We join the Tax Court in being "unable to conclude that the general policy concern of Congress for the protection of laid-off ConRail employees provides a sufficient foundation for recharacterizing as unemployment compensation what is clearly a termination allowance." 90 T.C. No. 72, at 15.
The Honorable Richard B. McQuade, Jr., United States District Judge for the Northern District of Ohio, sitting by designation
Taxpayer's wives, Shirley Mae Martin and Margaret L. Spanski, are parties solely because they filed joint tax returns with their husbands
Reported at 90 T.C. No. 72 (1988)
Unless otherwise indicated, all section references are to the Internal Revenue Code of 1954, as amended and in effect during the years at issue
In enacting NERSA, Congress estimated that " [a]bout 4600 positions are at issue, and their elimination would make [ConRail] more saleable." S.Rep. No. 139, 97th Cong., 1st Sess. 332, reprinted in 1981 U.S.Code Cong. & Admin.News 396, 620. The Commissioner estimates that over 5,400 related cases will be affected by this decision. 90 T.C. No. 72, at 3 n. 5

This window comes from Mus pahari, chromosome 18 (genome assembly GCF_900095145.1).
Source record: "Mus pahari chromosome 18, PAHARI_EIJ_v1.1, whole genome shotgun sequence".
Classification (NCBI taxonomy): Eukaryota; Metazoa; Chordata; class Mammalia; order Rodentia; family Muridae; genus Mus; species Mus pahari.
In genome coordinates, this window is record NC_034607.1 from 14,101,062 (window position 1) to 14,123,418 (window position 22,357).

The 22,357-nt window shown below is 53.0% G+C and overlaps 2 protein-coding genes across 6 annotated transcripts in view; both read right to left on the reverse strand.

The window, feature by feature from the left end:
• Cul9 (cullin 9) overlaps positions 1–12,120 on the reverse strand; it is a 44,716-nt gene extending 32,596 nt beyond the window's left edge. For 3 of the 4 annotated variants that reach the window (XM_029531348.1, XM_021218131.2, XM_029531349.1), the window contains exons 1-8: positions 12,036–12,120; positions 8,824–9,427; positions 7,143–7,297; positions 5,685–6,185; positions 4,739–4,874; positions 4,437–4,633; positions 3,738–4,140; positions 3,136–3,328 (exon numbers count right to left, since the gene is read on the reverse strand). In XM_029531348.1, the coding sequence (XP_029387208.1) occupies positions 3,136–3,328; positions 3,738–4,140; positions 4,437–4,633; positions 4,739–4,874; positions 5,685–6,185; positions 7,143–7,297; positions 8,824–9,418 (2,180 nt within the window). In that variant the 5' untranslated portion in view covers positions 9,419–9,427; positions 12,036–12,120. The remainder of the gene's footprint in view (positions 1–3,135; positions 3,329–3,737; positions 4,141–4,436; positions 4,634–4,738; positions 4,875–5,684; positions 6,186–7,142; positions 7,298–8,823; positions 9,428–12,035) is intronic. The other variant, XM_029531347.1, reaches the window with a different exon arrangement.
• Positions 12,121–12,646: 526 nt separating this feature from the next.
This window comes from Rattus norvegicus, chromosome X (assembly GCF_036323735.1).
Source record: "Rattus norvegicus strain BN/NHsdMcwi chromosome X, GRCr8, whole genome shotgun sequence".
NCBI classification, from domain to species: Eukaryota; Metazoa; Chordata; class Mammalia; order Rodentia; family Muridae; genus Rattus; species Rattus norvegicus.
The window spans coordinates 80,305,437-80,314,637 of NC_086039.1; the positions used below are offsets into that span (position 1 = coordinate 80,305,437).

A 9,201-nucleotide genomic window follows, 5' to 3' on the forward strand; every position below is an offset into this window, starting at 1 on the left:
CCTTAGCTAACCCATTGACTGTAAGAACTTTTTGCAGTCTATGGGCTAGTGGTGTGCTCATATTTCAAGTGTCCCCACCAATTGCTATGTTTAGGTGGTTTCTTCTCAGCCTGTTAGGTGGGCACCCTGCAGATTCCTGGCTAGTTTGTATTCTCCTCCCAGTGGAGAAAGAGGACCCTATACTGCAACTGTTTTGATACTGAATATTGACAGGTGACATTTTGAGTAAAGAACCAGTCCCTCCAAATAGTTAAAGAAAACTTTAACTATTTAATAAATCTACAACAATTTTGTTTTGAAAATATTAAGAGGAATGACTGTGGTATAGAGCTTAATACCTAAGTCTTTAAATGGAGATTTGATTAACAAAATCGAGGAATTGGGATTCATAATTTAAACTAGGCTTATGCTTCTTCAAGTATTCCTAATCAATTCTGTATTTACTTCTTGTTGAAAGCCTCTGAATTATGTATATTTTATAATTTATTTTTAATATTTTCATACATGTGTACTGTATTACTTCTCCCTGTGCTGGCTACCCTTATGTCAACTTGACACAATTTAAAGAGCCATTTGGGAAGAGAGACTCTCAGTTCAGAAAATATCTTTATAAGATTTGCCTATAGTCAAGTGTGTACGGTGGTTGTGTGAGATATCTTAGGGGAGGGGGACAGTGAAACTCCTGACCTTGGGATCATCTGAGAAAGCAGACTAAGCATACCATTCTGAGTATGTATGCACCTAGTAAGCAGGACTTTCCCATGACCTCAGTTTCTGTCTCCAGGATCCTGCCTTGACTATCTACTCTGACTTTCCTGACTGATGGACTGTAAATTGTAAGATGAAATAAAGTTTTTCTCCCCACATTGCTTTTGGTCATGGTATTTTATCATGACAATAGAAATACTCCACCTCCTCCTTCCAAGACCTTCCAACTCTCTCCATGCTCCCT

S.Rep. No. 139, supra, note 4, 1981 U.S.Code Cong. & Admin.News at 620
The parties agree that no distinction is necessary between the two options to resolve the issues in this case. See 90 T.C. No. 72, at 6 n. 8; Commissioner's Brief at 4 n. 7; Taxpayers' Brief at 5 n. 13. However, at oral argument, the Government acknowledged that the option to remain in furlough status and retain seniority is a closer case than the lump-sum benefit
45 U.S.C. § 797(b) provides:
(b) Treatment of benefits
Any benefits received by an employee under an agreement entered into pursuant to section 797 of this title and any termination allowance received under section 797a of this title shall be considered compensation solely for purposes of--
(1) the Railroad Retirement Act of 1974 (45 U.S.C. 231 et seq.); and
(2) determining the compensation received by such employee in any base year under the Railroad Unemployment Insurance Act (45 U.S.C. 351 et seq.).